NOVO OGAREVO, Russia – Prime Minister Vladimir Putin said Russia was pinning its hopes on US President Barack Obama to revive ties with the United States as the two leaders met for the first time.
The pair sought at their breakfast meeting at Putin's country residence to emphasise a cordial atmosphere after the US president caused controversy last week by saying Putin as had "one foot" in the past.
Obama praised Putin -- seen by most as Russia's de facto leader -- for his "extraordinary work" as president between 2000-2008 and now in his new post as prime minister.
Putin told the US president in turn: "We associate your name with the hopes of developing our relations."
"The history of Russian-US relations... has different shades. There were years of a true flourishing but there were also some quite grey days and even (days of) confrontation."
Obama said their talks were an "excellent opportunity to put US-Russian relations on a much stronger basis."
"We may not agree on everything, but we have consultations that will serve the Russian and the American people," he added.
The two countries are still divided on issues including US plans to install a missile defence shield in eastern Europe and Moscow's policy towards the pro-Western ex-Soviet state Georgia.
In an interview ahead of his visit, Obama said he believed "Putin has one foot in the old ways of doing business and one foot in the new." By contrast, Obama said he had "a very good relationship" with new President Dmitry Medvedev.
The comments were interpreted in some quarters in Russia as an attempt to split Russia's tight ruling tandem.
The second day of Obama's visit to Russia will also see him give a speech to the progressive New Economic School where Russian liberals hope the US president will lay out a vision for civil society in the post-Soviet world.
Medvedev and Obama had on Monday announced a breakthrough deal for US military transit for Afghanistan across Russia.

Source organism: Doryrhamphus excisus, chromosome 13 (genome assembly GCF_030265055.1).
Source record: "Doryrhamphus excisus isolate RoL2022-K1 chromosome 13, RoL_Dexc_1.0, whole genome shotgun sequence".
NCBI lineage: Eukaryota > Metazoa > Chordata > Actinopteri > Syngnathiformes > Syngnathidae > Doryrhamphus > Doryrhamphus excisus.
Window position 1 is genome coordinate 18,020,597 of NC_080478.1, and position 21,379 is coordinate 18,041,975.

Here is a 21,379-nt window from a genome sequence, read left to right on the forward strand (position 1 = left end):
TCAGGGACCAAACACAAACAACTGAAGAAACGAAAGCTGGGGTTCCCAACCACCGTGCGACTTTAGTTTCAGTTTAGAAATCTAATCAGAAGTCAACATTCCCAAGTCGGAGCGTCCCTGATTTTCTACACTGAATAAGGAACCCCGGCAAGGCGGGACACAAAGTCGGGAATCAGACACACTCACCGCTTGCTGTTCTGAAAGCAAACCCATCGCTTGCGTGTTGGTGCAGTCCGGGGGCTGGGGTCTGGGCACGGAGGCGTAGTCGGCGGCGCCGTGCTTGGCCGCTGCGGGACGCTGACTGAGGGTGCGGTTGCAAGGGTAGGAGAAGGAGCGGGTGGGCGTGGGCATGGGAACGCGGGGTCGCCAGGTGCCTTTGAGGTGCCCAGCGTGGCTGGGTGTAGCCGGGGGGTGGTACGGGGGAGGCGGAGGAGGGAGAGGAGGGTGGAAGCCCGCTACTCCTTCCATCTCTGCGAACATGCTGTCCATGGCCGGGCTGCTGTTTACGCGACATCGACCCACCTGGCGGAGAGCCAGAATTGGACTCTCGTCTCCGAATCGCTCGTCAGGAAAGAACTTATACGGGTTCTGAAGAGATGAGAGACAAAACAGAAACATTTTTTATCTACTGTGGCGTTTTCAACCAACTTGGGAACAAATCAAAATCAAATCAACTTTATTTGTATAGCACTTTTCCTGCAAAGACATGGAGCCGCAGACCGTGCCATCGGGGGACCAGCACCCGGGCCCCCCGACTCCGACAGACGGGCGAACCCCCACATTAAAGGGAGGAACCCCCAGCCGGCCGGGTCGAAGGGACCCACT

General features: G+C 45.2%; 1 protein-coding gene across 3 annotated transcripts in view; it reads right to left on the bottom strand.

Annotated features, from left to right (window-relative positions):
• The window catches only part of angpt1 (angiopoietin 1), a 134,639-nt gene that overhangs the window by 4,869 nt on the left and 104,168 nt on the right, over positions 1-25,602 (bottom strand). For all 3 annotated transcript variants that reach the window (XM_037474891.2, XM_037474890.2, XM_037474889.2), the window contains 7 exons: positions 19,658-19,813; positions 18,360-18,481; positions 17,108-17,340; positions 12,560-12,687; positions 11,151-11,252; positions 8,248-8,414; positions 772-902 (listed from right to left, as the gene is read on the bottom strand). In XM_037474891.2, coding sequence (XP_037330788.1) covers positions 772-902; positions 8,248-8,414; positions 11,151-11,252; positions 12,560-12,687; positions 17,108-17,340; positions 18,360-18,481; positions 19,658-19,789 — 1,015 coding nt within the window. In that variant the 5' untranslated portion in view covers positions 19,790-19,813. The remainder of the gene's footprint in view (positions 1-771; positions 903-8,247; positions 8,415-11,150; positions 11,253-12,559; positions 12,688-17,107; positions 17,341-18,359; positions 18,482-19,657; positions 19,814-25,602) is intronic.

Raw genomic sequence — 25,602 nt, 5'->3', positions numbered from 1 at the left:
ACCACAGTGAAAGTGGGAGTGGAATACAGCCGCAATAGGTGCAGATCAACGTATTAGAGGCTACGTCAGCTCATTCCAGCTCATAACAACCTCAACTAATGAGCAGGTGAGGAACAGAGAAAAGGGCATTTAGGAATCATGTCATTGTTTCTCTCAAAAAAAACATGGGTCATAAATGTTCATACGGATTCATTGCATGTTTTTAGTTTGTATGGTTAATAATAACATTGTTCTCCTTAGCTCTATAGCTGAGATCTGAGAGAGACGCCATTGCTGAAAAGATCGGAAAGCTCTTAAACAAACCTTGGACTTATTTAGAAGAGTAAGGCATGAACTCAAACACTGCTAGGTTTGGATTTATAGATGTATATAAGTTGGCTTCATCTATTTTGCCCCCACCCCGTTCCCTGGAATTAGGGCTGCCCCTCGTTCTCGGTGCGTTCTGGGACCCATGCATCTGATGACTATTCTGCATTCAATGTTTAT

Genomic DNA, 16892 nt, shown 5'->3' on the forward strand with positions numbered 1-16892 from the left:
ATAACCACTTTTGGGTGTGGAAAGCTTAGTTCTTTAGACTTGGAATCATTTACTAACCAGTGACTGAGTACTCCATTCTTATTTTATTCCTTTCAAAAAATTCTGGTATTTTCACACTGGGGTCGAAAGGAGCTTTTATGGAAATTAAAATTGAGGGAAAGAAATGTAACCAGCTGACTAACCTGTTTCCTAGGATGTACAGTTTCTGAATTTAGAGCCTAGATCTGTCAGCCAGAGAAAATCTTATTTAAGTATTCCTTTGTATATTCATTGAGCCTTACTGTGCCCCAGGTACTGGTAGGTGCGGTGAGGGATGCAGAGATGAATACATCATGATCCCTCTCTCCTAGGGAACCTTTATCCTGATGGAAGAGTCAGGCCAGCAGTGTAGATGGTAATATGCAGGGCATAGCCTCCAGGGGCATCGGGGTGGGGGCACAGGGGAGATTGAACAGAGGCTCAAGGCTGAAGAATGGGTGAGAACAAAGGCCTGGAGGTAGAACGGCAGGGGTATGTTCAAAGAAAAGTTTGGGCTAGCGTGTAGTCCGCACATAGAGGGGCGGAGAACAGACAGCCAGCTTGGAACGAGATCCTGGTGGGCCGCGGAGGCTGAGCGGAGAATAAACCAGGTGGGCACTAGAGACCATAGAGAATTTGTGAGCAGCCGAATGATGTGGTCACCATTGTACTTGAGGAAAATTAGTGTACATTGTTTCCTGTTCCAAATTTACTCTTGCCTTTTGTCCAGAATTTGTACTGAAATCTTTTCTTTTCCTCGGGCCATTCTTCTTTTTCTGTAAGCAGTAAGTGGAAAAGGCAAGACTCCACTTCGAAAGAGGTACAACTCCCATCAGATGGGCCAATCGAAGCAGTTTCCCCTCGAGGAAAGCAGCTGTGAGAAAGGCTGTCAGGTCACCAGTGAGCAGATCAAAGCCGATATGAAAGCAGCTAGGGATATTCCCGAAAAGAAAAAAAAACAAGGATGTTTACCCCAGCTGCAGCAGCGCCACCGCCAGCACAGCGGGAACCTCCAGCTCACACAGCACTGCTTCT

The former Cold-War-era foes also issued a declaration on replacing a key disarmament treaty -- including figures for major cuts in nuclear warheads.
The declaration signed by the presidents pledges to reach a new nuclear arms reduction pact to replace the 1991 Strategic Arms Reduction Treaty (START). Obama said it provides for cuts of "up to a third" from current limitations.
The declaration called for a reduction in the number of nuclear warheads in Russian and US strategic arsenals to between 1,500 and 1,675 within seven years and the number of ballistic missile carriers to between 500 and 1,100.
The cuts go beyond those levels set in the 2002 Strategic Offensive Reductions Treaty (SORT) which calls for both countries to reduce the number of deployed warheads to between 1,700 and 2,200 on either side by 2012.
"The declared reduction is a real agreement and it suits everyone," said Alexei Malashenko, analyst with the Carnegie Centre in Moscow.
The Afghanistan agreement means Russia has authorised the use of its airspace for the transit of US troops and arms, a major boost for Obama's bid to step up the fight against the Taliban.
The deal permits up to 4,500 military flights per year, or about 12 per day, which can be loaded with troops, firearms, ammunition, military vehicles and spare parts, a senior US official said.
The official said military flights would not be charged air navigation fees and they would not stop on Russian territory.